19 Firefighters Killed In Ariz. Wildfire Called Deadliest In Decades
In what is being called the deadliest U.S. wildfire in at least 30 years, an out-of-control blaze trapped and killed 19 firefighters Sunday in central Arizona.
They had been forced to use temporary shelters in an attempt to survive.
Nearly all of those killed were part of the Granite Mountain Hotshots, an elite group based in Prescott, Ariz., that uses rigorous training to prepare for fighting wildfires. They are frequently deployed to the front lines of firefighting efforts against such blazes.
The Yarnell Hill fire started Friday near the town of Yarnell, about 85 miles northwest of Phoenix. The cause is under investigation, but many news outlets report the fire was sparked by a lightning strike. The blaze grew quickly and erratically, spreading from 2,000 acres to 6,000 acres as of late Sunday night. The flames have destroyed an estimated 200 homes.
Monday morning, the local Daily Courier said simply, "Prescott is mourning."
The loss has led to the creation of a Facebook page honoring those killed by the fire over the weekend. As of this morning, more than 100,000 people had liked the page, with many people, including Arizona Gov. Jan Brewer, writing in with their condolences.
Hotshot crews often have about 20 members. At least one member of the Granite Mountain team had been working elsewhere, according to reports. Cut off from safety, the firefighters tried to use personal emergency shelters — sort of a cross between a tent and a sleeping bag — to survive.
"They're a last-ditch effort. They're something that we train on, but it's not something that we rely on, in any case," Prescott Fire Department spokesman Wade Ward tells Fox 10 News. Noting the firefighters' training and awareness of conditions, Ward added, "The only thing that we can say is that, it must have been a very unbearable situation and a last resort."
Eighteen of those killed were part of the Granite Mountain team. As details emerge from emergency officials, there have been conflicting reports about whether the 19th firefighter was part of their group.
"Emotionally, we're devastated. We just lost 19 of some of the finest people you'll ever meet," Prescott fire chief Dan Fraijo says. "I mean, right now, we're in crisis."
Incident Commander Mike Reichling tells ABC 15 what helped make the Yarnell fire so dangerous:
"This fire was very radical in its behavior, the fuels were very dry, the relative humidity was low, the wind was coming out of the south, it turned around on us because of monsoon action this afternoon. That's what caused the deaths, the change in the radical behavior of the burning fuels."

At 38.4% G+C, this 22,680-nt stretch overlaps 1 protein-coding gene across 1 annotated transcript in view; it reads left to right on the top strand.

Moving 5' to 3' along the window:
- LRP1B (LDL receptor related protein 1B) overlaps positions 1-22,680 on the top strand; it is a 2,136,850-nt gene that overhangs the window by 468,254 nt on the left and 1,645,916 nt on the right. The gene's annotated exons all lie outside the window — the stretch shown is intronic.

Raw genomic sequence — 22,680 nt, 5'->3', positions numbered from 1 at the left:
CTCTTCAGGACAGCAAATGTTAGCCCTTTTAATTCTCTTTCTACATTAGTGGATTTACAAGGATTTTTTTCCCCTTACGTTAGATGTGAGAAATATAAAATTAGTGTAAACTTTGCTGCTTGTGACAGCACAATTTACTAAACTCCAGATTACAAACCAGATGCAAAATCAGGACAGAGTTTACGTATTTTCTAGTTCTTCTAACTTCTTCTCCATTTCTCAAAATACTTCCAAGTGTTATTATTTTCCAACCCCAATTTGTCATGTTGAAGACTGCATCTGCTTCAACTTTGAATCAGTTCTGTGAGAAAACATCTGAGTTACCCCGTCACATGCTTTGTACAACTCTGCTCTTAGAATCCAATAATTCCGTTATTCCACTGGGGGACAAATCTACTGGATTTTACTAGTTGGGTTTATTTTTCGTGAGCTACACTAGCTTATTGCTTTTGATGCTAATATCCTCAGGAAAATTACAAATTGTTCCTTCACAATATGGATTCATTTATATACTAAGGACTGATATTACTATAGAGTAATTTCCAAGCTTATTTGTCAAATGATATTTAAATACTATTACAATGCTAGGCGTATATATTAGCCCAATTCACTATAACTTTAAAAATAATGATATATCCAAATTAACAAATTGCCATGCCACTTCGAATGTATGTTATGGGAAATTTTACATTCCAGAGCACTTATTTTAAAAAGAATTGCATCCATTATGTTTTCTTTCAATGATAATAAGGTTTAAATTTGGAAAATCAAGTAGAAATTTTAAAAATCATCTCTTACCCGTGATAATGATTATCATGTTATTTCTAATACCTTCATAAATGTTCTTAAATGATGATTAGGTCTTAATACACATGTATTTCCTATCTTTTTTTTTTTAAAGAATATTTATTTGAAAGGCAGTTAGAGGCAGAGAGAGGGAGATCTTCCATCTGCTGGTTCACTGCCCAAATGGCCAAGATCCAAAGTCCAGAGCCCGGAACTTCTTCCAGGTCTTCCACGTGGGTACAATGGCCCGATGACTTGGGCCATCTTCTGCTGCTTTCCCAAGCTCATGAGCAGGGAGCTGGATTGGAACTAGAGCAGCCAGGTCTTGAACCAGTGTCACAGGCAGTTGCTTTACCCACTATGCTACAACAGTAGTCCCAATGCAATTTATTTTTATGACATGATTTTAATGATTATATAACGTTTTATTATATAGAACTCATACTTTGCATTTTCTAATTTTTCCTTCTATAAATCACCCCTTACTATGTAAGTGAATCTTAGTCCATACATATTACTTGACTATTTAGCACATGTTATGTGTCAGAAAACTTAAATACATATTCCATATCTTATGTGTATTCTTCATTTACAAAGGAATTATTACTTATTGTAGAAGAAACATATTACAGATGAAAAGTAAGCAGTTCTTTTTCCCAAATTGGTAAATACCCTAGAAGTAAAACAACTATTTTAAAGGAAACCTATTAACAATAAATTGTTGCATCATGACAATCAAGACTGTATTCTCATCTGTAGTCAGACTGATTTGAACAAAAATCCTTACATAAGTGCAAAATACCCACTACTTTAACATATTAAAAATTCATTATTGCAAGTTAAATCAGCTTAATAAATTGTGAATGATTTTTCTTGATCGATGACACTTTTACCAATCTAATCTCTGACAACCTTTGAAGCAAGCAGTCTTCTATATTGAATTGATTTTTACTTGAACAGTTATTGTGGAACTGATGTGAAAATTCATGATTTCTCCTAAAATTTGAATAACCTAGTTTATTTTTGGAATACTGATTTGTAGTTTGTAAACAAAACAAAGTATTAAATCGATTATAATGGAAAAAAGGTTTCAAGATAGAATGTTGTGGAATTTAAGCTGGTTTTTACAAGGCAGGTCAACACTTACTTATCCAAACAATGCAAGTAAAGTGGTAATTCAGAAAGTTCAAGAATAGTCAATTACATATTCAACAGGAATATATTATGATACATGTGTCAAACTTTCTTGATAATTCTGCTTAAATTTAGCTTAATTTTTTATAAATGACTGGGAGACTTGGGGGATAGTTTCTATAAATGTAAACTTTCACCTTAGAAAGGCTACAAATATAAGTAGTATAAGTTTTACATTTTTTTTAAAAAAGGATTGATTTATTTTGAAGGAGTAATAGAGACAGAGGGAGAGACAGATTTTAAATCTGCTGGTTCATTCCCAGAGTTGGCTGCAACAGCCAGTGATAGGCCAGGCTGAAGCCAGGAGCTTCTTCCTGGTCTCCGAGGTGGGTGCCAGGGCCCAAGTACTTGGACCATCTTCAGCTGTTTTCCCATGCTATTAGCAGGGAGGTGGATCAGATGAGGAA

The Arizona Republic puts the loss in historic perspective, reporting that "the Sunday incident is believed to be the deadliest firefighting toll in a wildfire since 1933, and the deadliest single event for firefighters since the Sept. 11, 2001, terrorist attacks."
The Granite Mountain Hotshots had worked on the nearby Doce fire in June, according to the Courier. It also fought fires in New Mexico this year.
In a statement issued by the White House early Monday, President Obama called the fallen firefighters heroes.
Here's the president's statement:
"Yesterday, nineteen firefighters were killed in the line of duty while fighting a wildfire outside Yarnell, Arizona. They were heroes — highly-skilled professionals who, like so many across our country do every day, selflessly put themselves in harm's way to protect the lives and property of fellow citizens they would never meet. In recent days, hundreds of firefighters have battled extremely dangerous blazes across Arizona and the Southwest. The federal government is already assisting, and we will remain in close contact with state and local officials to provide the support they need. But today, Michelle and I join all Americans in sending our thoughts and prayers to the families of these brave firefighters and all whose lives have been upended by this terrible tragedy."
Officials are promising an investigation into what happened. Yarnell Hill is one of several wildfires currently burning in the U.S. NPR's "Fire Forecast" app, which is updated daily, keeps track of reported wildfires. We'll embed it below. You can change the location by entering a new "ZIP code, city, etc."